I make every effort to be as open and available as possible. Occasionally I receive questions about how to start a nonprofit, advice on content management systems, etc and I make an effort to answer every single one.
It just so happens that the following question was sent just before I got on a plane. So this individual will get a long and detailed response. And because it is a question I get regularly, I will point people to this blog post in the future when they ask the ever popular question: “Should I go to graduate school for journalism?”
My Background: For undergrad I did a double major in philosophy and rhetoric at U.C. Berkeley. These were both useless unless I wanted to sell thoughts on the street. To get started in journalism straight from undergrad I did a little over one year as a “professional intern.”
If One Doesn’t Go to J-school?
If you are set on journalism and straight out of undergrad be prepared to do the year of professional internships. You will not be handed a job. This has nothing to do with the current state of things. Even ten years ago when profits were high, you wouldn’t have been handed an ideal job. Journalism is a craft and has an apprenticeship model. They say a fair percentage of students don’t get past the first year of law school. Well, think about whether or not you can get past the first year of internships in journalism. If you aren’t prepared to pay some dues and start at the bottom, then don’t start at all.
Getting some experience: After about 1.5 years of professional internships at various places I had a fairly steady gig at Wired. In fact, I suspect if I didn’t leave to go to J-school, I would still be at Wired (I hired my replacement, a friend, who has moved up the ranks and is still working there).
So, I’m confident I could have made it in journalism without getting my masters at Columbia. By no means is a graduate degree required. I repeat: BY NO MEANS IS IT REQUIRED.
So Why Did I Leave?
My gig at Wired was turning steady but I still felt stagnant. This is in part because I wanted to do more than tech journalism (the irony is that once I got to Columbia, I realized I LOVED tech reporting). I needed to start somewhere fresh where I wouldn’t have started as “David the Intern” but “David the guy who came from Wired.”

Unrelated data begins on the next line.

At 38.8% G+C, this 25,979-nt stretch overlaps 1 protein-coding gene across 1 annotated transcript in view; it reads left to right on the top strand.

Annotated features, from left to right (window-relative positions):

There were two amazing editors at Wired who, whether they knew it or not, have had a big influence on my career.
Marty Cortinas: Never went to J-school (if memory serves) and didn’t think it necessary by any stretch of the imagination. For him, it wasn’t – he continues to be a great editor. He advised me against it. (UPDATE: See comments. THANKS MARTY!!!!)
Kourosh Karimkhany: Had gone to Columbia and filled my brain with starry eyed visions of taking over the world. He would point back to his time at Columbia as origins for the business savvy he uses today in various jobs within Conde Naste. Journalism school was very fruitful for him and he recommended it.
Both were right.
So I left because I needed to get out of the Bay Area for a bit. I got a paid internship at Columbia Journalism Review and figured that was my “in” for J-school.
My Standard Line on J-school (here’s the meat of the post)
“I don’t regret having gone to J-school.” But I say that for the same reason one should never regret anything they do in life. I met lots of great people – folks who I can earnestly call my friends. I had the opportunity to write/report about things outside of technology. I lived in New York!!!
What I do regret is the student debt that I still have on my shoulders.